1) Step away from the sterile field or down from the lift/step you are on. If you need help, say so. No one will ignore you. (At least not the folks I work with).

    2) Tell someone you don't feel well so we can help you.

    3) Sit down right where you are if you cannot reach a chair. It's okay. I would rather have a student sitting in my path rather than cracking their skull on the floor.

    And as Forrest Gump said: That's all I have to say about that.

    ~~CP~~

    P.S.

    For those of you who chimed in on my most recent thread the top vote was for Snickers Pie--a fine and delicious choice. Join me in celebrating the wonderful world of YUM by finding the recipe here.
    I remember the first surgery I scrubbed in on when I was a student. It was a bladder susp. (Marshall-Marchetti). I was nervous. I remember standing in my appointed spot, and then everything got kind of fuzzy. "Look at those sparks!" I thought, seeing stars.

    Fortunately, I backed up, took some deep breaths and felt better. The surgeon, who was notorious for his temper, looked over at me and said, "Come here, I want you to see this!" I took some tentative steps back toward the table, and was fine for the rest of the surgery.

    The next surgery I scrubbed in on was a removal of a hip prosthesis. Again, the surgeon wanted to show me something. As I moved over to look, someone yanked me from behind and pulled me away from the table.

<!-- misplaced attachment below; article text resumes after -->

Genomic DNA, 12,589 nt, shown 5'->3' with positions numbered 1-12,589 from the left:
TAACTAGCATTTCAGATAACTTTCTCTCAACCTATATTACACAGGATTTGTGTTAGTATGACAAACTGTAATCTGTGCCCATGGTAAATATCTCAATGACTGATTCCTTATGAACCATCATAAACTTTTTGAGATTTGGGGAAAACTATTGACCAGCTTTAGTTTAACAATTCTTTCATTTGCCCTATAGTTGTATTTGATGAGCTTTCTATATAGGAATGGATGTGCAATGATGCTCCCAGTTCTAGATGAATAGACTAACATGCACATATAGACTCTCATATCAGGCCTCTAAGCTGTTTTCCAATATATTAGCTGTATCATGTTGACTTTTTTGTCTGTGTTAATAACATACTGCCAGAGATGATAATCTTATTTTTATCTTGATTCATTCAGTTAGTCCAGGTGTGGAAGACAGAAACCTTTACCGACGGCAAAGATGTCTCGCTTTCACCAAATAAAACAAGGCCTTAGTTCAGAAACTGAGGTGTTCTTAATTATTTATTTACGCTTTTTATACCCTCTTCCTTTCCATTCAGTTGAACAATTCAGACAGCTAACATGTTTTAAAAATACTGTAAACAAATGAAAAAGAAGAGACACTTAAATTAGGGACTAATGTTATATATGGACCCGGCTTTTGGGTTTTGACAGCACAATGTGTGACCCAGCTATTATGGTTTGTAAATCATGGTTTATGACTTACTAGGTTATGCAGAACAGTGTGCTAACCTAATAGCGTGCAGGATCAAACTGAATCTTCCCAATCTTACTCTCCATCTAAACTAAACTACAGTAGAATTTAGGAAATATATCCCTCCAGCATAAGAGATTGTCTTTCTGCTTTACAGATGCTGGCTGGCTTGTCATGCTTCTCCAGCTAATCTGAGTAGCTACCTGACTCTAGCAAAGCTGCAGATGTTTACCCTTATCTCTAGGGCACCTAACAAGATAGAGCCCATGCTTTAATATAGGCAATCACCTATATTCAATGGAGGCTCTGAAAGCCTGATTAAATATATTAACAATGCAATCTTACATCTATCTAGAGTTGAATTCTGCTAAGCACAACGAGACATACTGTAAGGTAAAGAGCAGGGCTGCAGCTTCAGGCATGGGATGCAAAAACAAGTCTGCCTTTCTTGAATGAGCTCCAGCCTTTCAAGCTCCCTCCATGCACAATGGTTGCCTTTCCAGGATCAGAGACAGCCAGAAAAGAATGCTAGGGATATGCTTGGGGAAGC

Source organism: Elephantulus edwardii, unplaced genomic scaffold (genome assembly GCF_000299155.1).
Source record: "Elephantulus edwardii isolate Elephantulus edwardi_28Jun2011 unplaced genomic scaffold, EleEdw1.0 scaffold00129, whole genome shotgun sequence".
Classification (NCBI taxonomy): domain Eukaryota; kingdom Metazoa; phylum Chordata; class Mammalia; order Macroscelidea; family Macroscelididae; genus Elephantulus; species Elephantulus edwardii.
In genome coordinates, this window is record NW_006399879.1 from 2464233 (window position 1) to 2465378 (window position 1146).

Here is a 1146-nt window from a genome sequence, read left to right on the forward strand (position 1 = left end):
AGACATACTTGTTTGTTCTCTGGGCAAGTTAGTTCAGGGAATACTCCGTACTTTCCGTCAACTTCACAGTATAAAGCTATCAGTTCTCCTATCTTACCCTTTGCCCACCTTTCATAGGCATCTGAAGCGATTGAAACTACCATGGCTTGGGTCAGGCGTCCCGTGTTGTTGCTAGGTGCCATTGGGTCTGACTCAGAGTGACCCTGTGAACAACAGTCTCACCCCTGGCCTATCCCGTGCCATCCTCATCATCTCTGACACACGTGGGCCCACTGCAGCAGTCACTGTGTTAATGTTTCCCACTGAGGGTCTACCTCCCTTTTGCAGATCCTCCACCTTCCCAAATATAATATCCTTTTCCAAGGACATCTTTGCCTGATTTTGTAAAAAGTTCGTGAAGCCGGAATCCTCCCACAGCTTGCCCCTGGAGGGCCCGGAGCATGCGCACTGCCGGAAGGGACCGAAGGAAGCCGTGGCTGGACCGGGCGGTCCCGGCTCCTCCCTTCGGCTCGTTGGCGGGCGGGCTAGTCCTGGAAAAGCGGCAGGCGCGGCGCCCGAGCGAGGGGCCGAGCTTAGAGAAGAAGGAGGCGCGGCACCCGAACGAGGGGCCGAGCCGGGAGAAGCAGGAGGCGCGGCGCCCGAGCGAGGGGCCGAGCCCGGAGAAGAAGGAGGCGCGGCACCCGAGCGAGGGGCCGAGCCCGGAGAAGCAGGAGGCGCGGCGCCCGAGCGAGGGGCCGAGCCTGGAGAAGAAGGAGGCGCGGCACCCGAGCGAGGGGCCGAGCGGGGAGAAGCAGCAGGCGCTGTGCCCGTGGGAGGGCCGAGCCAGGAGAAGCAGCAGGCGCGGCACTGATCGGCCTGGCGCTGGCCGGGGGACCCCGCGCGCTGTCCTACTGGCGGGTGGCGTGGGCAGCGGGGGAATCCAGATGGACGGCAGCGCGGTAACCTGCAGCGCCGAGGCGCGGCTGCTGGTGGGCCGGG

"Hey!," I said. "Why did you do that?" The nurse who pulled me back said, "We heard you were a fainter, and I thought you were going to pass out." So, after scrubbing back in, I got to finish watching; even was allowed to bovie a few little bleeders.

    ​Still, I really don't care too much for the OR. My hat is off to those who work there.
    GrnTea, T.H.R.N., RetRN77, and 1 other like this.
  12. 4
    I only liked the post because of the Snickers Pie recipe. That is the low-cal version, right?

    All joking aside, I'm a nursing student right now, and clinicals are the highlight of my week. Why one earth would I want to get out of them? Should the need arise though, I'll keep your tips in mind.
    SE_BSN_RN, SunshineDaisy, T.H.R.N., and 1 other like this.
  13. 3
    I still remember getting the "don't lock your knees!" talk before OR observation. It was eerily similar to advice given by the choir director before a concert.
    Seriously, what do some people think?
    Besides, "look at me!"
    canoehead, T.H.R.N., and WoosahRN like this.